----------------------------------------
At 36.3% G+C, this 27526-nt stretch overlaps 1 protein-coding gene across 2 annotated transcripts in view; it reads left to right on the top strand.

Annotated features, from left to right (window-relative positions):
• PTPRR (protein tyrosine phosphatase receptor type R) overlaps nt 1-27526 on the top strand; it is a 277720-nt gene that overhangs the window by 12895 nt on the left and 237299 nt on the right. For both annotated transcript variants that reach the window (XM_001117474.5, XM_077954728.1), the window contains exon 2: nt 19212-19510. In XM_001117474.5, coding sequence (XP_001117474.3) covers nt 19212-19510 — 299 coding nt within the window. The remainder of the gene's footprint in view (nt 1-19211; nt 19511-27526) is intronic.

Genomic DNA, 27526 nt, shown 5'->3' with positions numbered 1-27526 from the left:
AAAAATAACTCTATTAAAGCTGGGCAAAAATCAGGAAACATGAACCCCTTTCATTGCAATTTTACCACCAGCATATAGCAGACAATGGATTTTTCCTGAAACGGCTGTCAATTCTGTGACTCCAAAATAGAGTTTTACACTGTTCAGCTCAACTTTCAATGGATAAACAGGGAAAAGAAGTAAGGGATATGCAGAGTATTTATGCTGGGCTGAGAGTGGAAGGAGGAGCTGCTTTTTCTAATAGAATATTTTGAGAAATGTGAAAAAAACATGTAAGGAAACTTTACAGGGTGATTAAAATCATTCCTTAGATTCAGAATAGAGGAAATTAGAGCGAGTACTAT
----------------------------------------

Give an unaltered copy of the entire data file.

At 36.3% G+C, this 27526-nt stretch overlaps 1 protein-coding gene across 2 annotated transcripts in view; it reads left to right on the top strand.

Annotated features, from left to right (window-relative positions):
• PTPRR (protein tyrosine phosphatase receptor type R) overlaps nt 1-27526 on the top strand; it is a 277720-nt gene that overhangs the window by 12895 nt on the left and 237299 nt on the right. For both annotated transcript variants that reach the window (XM_001117474.5, XM_077954728.1), the window contains exon 2: nt 19212-19510. In XM_001117474.5, coding sequence (XP_001117474.3) covers nt 19212-19510 — 299 coding nt within the window. The remainder of the gene's footprint in view (nt 1-19211; nt 19511-27526) is intronic.

Genomic DNA, 27526 nt, shown 5'->3' with positions numbered 1-27526 from the left:
AAAAATAACTCTATTAAAGCTGGGCAAAAATCAGGAAACATGAACCCCTTTCATTGCAATTTTACCACCAGCATATAGCAGACAATGGATTTTTCCTGAAACGGCTGTCAATTCTGTGACTCCAAAATAGAGTTTTACACTGTTCAGCTCAACTTTCAATGGATAAACAGGGAAAAGAAGTAAGGGATATGCAGAGTATTTATGCTGGGCTGAGAGTGGAAGGAGGAGCTGCTTTTTCTAATAGAATATTTTGAGAAATGTGAAAAAAACATGTAAGGAAACTTTACAGGGTGATTAAAATCATTCCTTAGATTCAGAATAGAGGAAATTAGAGCGAGTACTAT